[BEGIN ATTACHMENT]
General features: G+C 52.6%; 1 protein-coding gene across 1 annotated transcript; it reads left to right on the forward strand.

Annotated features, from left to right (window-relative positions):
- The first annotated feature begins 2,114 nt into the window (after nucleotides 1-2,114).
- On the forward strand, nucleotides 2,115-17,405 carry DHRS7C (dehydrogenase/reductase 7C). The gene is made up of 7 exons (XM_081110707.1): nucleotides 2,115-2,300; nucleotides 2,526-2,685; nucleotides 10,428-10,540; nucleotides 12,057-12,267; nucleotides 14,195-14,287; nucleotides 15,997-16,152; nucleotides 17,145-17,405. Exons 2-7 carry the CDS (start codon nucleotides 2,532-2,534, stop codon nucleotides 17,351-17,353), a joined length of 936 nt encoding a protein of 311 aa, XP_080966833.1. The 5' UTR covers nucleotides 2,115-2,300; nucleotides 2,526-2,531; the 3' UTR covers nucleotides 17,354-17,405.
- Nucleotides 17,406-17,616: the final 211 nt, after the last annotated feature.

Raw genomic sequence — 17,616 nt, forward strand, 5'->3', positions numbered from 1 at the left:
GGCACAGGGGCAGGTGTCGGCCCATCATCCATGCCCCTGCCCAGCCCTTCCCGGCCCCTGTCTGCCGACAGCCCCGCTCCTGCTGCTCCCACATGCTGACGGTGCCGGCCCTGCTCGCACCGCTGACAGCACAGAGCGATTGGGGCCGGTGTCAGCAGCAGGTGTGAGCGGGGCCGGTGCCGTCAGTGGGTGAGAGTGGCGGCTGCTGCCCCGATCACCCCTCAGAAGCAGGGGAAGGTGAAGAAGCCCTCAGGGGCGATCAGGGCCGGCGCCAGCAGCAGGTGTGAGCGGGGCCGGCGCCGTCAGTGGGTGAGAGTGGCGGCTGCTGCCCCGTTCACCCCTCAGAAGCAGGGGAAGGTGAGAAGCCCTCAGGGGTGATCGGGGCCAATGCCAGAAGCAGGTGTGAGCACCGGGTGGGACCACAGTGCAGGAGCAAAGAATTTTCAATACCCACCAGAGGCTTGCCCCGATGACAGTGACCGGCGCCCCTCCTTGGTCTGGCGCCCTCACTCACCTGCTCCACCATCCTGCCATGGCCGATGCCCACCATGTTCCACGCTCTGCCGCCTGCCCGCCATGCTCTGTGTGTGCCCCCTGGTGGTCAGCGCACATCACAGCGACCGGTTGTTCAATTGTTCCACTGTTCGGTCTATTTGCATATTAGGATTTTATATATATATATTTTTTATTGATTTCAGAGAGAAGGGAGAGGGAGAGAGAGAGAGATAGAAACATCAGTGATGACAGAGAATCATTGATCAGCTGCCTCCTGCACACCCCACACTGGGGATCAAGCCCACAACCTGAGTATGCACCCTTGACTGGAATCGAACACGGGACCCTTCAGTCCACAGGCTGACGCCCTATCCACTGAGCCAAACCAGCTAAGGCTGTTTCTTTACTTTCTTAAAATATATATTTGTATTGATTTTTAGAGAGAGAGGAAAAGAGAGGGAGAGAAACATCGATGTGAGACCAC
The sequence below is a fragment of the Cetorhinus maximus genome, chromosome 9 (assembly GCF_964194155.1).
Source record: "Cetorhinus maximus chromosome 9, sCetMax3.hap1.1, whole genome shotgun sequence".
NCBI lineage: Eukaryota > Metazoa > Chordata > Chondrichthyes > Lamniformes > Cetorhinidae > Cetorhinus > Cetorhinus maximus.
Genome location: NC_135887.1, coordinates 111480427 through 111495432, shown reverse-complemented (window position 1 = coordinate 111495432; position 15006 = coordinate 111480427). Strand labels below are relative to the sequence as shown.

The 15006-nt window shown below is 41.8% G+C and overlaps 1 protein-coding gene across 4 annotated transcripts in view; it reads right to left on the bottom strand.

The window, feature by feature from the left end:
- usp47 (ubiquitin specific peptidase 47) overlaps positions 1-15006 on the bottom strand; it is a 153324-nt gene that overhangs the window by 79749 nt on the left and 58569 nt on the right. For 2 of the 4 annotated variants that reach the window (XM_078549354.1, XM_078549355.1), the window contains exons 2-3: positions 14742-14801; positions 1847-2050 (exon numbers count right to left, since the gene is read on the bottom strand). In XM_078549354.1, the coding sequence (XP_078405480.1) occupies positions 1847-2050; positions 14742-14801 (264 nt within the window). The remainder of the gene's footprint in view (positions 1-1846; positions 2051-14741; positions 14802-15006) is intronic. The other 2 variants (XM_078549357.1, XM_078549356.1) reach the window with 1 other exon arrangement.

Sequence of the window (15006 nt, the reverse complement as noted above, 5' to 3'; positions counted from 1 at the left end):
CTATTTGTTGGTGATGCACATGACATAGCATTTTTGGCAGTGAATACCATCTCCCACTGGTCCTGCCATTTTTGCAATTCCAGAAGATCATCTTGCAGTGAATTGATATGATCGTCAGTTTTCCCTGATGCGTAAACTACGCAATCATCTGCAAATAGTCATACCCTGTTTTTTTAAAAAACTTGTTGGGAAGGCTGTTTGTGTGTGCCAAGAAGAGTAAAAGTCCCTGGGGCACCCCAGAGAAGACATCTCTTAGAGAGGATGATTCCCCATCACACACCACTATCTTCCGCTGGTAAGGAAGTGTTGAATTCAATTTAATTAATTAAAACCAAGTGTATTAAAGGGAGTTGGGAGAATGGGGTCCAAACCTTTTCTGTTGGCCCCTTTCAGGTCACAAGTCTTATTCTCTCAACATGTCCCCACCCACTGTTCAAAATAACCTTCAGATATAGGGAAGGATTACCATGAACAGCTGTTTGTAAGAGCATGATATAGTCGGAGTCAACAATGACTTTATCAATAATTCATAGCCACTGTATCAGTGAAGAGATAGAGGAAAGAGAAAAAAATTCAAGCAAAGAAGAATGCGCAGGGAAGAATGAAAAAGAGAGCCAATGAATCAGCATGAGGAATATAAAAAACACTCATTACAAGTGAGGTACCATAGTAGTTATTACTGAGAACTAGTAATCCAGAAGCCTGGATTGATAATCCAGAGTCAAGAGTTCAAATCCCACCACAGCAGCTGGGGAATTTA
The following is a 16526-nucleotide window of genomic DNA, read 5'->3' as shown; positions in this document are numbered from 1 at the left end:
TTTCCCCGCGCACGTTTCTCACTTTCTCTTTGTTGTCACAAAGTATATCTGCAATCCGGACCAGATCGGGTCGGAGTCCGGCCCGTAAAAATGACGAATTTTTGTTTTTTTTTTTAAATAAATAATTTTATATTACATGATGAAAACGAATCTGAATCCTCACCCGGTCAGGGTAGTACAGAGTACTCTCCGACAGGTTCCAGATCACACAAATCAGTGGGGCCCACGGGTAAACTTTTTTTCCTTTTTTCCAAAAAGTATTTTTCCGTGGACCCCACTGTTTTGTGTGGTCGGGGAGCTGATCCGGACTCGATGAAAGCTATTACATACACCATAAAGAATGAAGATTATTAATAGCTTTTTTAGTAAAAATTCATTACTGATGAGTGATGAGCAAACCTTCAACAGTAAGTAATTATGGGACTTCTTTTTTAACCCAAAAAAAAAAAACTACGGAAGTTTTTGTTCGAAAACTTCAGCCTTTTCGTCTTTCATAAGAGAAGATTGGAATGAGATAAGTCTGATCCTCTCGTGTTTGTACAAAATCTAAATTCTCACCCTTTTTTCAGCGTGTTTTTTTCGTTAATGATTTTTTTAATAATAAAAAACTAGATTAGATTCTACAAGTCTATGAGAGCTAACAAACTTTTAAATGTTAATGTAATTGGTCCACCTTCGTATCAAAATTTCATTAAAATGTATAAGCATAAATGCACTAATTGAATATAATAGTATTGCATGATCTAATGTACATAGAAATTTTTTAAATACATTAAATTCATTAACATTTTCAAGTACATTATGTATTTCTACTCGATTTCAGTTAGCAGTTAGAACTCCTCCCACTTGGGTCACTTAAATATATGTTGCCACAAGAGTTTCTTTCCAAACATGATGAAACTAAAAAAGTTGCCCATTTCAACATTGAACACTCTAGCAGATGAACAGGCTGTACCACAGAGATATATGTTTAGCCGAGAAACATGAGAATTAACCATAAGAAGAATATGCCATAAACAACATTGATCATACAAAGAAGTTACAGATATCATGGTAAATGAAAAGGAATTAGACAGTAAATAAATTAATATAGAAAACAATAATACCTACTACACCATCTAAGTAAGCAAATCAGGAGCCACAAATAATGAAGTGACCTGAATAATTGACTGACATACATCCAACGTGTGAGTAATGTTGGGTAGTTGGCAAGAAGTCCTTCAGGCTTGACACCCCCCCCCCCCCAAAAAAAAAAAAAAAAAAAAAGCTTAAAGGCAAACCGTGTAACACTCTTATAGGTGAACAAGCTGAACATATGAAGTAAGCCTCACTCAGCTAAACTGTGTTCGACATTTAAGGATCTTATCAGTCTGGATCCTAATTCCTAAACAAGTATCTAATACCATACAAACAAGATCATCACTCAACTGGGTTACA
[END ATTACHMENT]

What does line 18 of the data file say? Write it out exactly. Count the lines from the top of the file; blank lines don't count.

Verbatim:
TTTCCCCGCGCACGTTTCTCACTTTCTCTTTGTTGTCACAAAGTATATCTGCAATCCGGACCAGATCGGGTCGGAGTCCGGCCCGTAAAAATGACGAATTTTTGTTTTTTTTTTTAAATAAATAATTTTATATTACATGATGAAAACGAATCTGAATCCTCACCCGGTCAGGGTAGTACAGAGTACTCTCCGACAGGTTCCAGATCACACAAATCAGTGGGGCCCACGGGTAAACTTTTTTTCCTTTTTTCCAAAAAGTATTTTTCCGTGGACCCCACTGTTTTGTGTGGTCGGGGAGCTGATCCGGACTCGATGAAAGCTATTACATACACCATAAAGAATGAAGATTATTAATAGCTTTTTTAGTAAAAATTCATTACTGATGAGTGATGAGCAAACCTTCAACAGTAAGTAATTATGGGACTTCTTTTTTAACCCAAAAAAAAAAAACTACGGAAGTTTTTGTTCGAAAACTTCAGCCTTTTCGTCTTTCATAAGAGAAGATTGGAATGAGATAAGTCTGATCCTCTCGTGTTTGTACAAAATCTAAATTCTCACCCTTTTTTCAGCGTGTTTTTTTCGTTAATGATTTTTTTAATAATAAAAAACTAGATTAGATTCTACAAGTCTATGAGAGCTAACAAACTTTTAAATGTTAATGTAATTGGTCCACCTTCGTATCAAAATTTCATTAAAATGTATAAGCATAAATGCACTAATTGAATATAATAGTATTGCATGATCTAATGTACATAGAAATTTTTTAAATACATTAAATTCATTAACATTTTCAAGTACATTATGTATTTCTACTCGATTTCAGTTAGCAGTTAGAACTCCTCCCACTTGGGTCACTTAAATATATGTTGCCACAAGAGTTTCTTTCCAAACATGATGAAACTAAAAAAGTTGCCCATTTCAACATTGAACACTCTAGCAGATGAACAGGCTGTACCACAGAGATATATGTTTAGCCGAGAAACATGAGAATTAACCATAAGAAGAATATGCCATAAACAACATTGATCATACAAAGAAGTTACAGATATCATGGTAAATGAAAAGGAATTAGACAGTAAATAAATTAATATAGAAAACAATAATACCTACTACACCATCTAAGTAAGCAAATCAGGAGCCACAAATAATGAAGTGACCTGAATAATTGACTGACATACATCCAACGTGTGAGTAATGTTGGGTAGTTGGCAAGAAGTCCTTCAGGCTTGACACCCCCCCCCCCCCAAAAAAAAAAAAAAAAAAAAAGCTTAAAGGCAAACCGTGTAACACTCTTATAGGTGAACAAGCTGAACATATGAAGTAAGCCTCACTCAGCTAAACTGTGTTCGACATTTAAGGATCTTATCAGTCTGGATCCTAATTCCTAAACAAGTATCTAATACCATACAAACAAGATCATCACTCAACTGGGTTACA